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CA businesses call for diversified energy portfolio to address predicted electricity shortfalls

Updated: Sep 14

By ONME Newswire

SACRAMENTO, CA—The extreme high temperatures over 102 degrees and spontaneous fires throughout California have taxed the state's energy grid; California is starting its first rolling blackouts in over 19 years, as frustrated Gov. Gavin Newsom is demanding an investigation into the matter to state’s energy regulators who should have been able to predict the energy shortage and impending power disruptions.


However, representatives from California’s business community, including retailers, manufacturers and large business properties, have claimed to predict such an incident would happen, and are once again calling on the governor, state regulators, the California State Legislature and local governments to invest in a diversified energy portfolio that will help keep the lights on during peak energy demands.

“The governor, CPUC and CEC are all pointing fingers about whose fault this is, but the fact is that they have all known for years this was going to happen," said Rachel Michelin, President, California Retailers Association.


Michelin said that last year the Independent System Operator warned that there would be potential resource shortages starting in 2020.


"No one listened and now residents and businesses are paying the price. Retailers support environmental sustainability goals and will continue doing their part to help alleviate the predicted megawatt shortfall, but now is the time to have an honest discussion about California’s energy future," said Michelin.


According to Rob Lapsley, President, California Business Roundtable, the business community has supported California’s climate change goals and established CARE (Californians for Affordable and Reliable Energy) to ensure that the energy transition would maintain a stable and affordable energy supply for business and all Californians.

"Our transition has resulted in some of the highest energy prices in the country, and now we are facing reliability problems in the summer months when our economy should be at its peak, " said Lapsley. "We must have a robust and diversified energy portfolio including a statewide energy plan, which we have sponsored in a previous legislative session."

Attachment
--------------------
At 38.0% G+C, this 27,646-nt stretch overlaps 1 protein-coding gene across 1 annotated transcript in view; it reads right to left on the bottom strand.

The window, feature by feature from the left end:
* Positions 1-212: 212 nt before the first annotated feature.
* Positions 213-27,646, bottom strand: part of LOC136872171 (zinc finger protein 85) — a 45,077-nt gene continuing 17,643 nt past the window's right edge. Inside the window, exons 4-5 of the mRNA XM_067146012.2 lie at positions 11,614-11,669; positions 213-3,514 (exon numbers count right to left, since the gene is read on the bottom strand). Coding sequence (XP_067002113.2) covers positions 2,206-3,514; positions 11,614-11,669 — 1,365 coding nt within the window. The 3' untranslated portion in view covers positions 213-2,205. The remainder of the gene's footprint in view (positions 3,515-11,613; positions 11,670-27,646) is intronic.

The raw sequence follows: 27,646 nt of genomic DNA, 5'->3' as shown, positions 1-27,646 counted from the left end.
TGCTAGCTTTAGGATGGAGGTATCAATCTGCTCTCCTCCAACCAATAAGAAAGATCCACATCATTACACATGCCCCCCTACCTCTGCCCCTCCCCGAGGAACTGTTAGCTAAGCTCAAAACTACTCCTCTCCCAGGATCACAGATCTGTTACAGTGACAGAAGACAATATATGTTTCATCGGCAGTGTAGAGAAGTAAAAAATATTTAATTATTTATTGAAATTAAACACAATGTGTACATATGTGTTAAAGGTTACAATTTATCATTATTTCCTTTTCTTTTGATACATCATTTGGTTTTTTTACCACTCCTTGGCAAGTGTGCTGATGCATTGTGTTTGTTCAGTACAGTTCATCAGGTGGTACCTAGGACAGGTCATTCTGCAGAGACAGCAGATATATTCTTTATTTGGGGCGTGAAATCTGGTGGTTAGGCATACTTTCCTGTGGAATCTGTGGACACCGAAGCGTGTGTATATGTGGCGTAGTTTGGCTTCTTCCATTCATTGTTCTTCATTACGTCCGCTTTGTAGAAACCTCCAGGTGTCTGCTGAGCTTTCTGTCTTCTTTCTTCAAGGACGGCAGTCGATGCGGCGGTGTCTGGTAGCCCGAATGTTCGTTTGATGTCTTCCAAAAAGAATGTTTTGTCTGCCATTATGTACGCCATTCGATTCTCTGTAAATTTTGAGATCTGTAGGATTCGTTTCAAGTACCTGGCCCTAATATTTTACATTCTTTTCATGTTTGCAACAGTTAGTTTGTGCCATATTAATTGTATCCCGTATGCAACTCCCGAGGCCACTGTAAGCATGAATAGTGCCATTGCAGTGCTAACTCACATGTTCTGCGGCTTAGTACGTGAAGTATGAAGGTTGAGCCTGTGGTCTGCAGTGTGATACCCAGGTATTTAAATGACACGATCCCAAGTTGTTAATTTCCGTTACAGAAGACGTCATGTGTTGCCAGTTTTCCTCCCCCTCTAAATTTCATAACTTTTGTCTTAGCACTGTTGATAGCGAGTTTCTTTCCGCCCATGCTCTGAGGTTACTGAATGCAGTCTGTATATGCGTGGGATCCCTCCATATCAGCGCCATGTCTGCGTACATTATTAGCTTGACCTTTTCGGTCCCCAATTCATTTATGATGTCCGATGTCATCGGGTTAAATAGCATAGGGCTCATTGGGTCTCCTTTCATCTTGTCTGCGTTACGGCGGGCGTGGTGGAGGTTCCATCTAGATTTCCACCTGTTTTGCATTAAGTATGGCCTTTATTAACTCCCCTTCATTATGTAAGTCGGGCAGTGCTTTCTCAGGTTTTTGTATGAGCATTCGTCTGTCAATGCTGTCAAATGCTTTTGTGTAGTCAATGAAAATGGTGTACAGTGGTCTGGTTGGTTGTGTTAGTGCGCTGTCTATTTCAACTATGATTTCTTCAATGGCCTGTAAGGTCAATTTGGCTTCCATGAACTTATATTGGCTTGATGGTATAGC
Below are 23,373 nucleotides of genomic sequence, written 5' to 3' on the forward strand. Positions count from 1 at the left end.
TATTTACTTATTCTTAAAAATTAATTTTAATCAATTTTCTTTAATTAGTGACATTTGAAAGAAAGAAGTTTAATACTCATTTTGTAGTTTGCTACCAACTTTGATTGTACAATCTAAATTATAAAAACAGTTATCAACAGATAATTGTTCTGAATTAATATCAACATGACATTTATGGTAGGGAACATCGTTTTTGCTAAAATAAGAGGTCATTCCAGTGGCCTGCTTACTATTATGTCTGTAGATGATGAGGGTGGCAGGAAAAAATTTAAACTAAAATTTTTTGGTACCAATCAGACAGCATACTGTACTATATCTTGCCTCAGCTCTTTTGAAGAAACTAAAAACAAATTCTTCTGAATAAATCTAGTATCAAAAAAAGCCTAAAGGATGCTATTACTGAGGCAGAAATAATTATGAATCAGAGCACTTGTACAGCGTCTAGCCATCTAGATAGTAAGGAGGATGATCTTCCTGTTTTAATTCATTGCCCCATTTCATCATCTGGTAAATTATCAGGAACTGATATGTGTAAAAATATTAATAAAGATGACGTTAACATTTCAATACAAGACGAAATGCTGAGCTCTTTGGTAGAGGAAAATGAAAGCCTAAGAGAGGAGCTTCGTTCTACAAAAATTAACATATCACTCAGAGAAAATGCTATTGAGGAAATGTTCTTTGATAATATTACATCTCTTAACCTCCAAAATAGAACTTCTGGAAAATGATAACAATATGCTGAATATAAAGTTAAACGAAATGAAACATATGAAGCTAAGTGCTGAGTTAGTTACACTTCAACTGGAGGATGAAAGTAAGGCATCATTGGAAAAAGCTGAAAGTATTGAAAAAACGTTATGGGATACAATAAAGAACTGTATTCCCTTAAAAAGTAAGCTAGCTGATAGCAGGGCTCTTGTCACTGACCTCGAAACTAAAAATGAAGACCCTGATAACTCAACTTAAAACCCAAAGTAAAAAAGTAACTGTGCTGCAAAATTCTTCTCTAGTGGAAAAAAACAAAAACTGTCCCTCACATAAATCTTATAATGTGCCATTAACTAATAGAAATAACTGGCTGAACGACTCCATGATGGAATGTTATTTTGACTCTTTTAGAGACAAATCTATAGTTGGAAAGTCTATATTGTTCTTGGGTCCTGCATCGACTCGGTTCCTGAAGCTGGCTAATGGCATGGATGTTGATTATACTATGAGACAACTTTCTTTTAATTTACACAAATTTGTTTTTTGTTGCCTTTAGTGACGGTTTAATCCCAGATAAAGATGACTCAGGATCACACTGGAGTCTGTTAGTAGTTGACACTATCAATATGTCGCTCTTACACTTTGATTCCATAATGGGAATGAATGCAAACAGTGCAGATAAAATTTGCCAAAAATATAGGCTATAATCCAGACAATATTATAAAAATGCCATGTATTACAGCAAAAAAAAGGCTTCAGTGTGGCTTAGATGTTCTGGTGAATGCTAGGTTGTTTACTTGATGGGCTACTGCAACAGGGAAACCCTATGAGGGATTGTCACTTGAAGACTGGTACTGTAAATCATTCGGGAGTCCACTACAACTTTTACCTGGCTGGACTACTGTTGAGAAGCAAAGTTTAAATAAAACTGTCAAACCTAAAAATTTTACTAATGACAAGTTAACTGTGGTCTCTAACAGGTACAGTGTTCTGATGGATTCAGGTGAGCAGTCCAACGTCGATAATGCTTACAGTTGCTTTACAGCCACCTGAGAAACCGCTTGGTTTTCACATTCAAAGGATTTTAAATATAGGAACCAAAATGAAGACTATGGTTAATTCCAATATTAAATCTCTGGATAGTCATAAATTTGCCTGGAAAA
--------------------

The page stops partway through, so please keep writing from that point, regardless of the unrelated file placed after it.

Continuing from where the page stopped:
Lapsley continued that the state needs more reliable energy options like natural gas to meet peak demand during this time.


“Today’s crisis underscores that we need to make immediate policy adjustments in our current renewable and climate change plans so we can ensure that they will succeed in the future, ensure that we can grow our economy and ensure that Californians can turn their lights on when they get home from work. ”

Lance Hastings, President, California Manufacturers & Technology Association, pointed out that manufacturers in California already pay electricity rates 117% higher than the rest of the nation due in large part to California’s climate change policies.


“Hot weather and a cloudy day should not be able to shut down the fifth-largest economy in the world. In fact, we shouldn’t even be claiming that about our economy if we can’t keep the lights on," said Hastings.


"While we support California’s renewable energy goals, we absolutely need system redundancy that allows us to continue to operate and manufacture products for our residents and the world.”


With hot temperatures above 109 degrees, especially in rural areas in the Central Valley, people are facing a matter of life and death during such random energy shutoffs, according to Rex Hime, President, California Business Properties Association.


“We should all be embarrassed that the fifth largest economy cannot keep its lights on. The state has already asked so much of the business community this year, and now we’re being asked to bail out the state for its short-sighted environmental policies. The business community has warned about these policies for years and today we are seeing those warnings become reality.”


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